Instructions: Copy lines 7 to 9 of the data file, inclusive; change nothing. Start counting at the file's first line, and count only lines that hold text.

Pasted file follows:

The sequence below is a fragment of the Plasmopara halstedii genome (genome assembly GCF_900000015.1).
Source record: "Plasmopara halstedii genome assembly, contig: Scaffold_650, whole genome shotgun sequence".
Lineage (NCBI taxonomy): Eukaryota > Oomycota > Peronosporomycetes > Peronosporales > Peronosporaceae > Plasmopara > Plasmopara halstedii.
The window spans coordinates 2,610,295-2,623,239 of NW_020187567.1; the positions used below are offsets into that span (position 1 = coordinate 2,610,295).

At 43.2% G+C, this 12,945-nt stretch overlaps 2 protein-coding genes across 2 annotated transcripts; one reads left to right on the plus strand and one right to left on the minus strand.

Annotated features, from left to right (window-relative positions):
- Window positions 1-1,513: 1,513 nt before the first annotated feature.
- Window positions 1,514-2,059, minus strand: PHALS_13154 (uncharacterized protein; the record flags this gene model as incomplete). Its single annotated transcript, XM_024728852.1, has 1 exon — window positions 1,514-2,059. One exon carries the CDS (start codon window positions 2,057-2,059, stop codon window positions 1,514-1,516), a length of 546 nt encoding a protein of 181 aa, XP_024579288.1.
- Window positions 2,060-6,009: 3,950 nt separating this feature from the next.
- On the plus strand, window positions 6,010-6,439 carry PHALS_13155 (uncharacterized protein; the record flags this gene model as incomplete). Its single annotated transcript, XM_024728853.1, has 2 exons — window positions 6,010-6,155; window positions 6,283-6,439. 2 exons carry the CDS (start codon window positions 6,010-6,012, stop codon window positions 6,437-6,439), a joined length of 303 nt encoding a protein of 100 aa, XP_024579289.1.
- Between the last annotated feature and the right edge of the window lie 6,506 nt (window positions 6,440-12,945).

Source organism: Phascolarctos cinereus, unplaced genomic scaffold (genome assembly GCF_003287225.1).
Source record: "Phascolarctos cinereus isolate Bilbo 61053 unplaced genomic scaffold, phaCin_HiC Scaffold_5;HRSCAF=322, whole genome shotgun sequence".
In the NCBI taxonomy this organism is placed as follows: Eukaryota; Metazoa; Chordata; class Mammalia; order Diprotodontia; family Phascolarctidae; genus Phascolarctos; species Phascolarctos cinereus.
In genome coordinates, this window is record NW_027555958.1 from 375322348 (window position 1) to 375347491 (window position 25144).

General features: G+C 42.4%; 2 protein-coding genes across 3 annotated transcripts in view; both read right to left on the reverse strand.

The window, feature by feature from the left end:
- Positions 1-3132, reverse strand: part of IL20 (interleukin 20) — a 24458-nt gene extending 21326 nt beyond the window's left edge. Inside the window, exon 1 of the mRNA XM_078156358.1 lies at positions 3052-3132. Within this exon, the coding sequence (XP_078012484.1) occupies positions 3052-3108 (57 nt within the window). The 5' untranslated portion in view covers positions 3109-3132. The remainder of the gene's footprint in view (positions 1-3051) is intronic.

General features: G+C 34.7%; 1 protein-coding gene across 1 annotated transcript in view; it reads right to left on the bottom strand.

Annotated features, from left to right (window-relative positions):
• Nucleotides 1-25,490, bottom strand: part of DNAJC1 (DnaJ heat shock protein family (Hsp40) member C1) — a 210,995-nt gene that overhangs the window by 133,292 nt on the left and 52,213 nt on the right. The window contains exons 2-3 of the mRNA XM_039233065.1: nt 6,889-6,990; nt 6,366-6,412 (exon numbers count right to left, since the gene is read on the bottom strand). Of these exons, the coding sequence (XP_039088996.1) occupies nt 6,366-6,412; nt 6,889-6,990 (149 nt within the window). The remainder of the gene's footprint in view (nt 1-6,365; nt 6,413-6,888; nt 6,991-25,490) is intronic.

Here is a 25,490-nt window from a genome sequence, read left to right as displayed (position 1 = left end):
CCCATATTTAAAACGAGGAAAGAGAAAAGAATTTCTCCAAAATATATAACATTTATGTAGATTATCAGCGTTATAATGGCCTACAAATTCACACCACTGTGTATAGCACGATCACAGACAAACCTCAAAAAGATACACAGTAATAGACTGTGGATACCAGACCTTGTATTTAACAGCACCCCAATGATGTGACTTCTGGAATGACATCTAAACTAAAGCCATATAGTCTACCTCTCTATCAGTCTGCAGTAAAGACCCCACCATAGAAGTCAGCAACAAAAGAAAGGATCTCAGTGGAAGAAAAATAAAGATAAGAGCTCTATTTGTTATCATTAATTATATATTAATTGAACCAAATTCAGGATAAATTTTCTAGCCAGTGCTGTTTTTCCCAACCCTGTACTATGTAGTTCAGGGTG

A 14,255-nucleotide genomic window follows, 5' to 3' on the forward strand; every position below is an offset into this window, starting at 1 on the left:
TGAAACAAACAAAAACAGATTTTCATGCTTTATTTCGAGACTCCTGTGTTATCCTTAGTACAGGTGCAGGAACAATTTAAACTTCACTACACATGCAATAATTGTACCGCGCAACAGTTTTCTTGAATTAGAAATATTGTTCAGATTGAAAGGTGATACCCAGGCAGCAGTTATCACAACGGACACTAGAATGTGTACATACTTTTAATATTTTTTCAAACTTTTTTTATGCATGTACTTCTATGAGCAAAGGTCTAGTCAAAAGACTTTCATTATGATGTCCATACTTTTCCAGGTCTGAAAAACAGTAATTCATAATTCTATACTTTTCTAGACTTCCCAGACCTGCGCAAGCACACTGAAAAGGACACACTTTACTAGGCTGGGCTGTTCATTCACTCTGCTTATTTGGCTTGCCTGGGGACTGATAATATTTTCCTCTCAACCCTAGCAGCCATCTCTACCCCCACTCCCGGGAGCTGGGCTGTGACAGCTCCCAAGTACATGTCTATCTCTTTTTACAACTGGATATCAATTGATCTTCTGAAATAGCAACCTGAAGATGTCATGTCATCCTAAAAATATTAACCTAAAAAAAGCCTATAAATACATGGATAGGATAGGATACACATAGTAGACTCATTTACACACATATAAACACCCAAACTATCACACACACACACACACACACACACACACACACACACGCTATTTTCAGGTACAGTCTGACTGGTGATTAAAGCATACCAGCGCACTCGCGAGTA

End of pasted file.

- Window positions 1-1,513: 1,513 nt before the first annotated feature.
- Window positions 1,514-2,059, minus strand: PHALS_13154 (uncharacterized protein; the record flags this gene model as incomplete). Its single annotated transcript, XM_024728852.1, has 1 exon — window positions 1,514-2,059. One exon carries the CDS (start codon window positions 2,057-2,059, stop codon window positions 1,514-1,516), a length of 546 nt encoding a protein of 181 aa, XP_024579288.1.
- Window positions 2,060-6,009: 3,950 nt separating this feature from the next.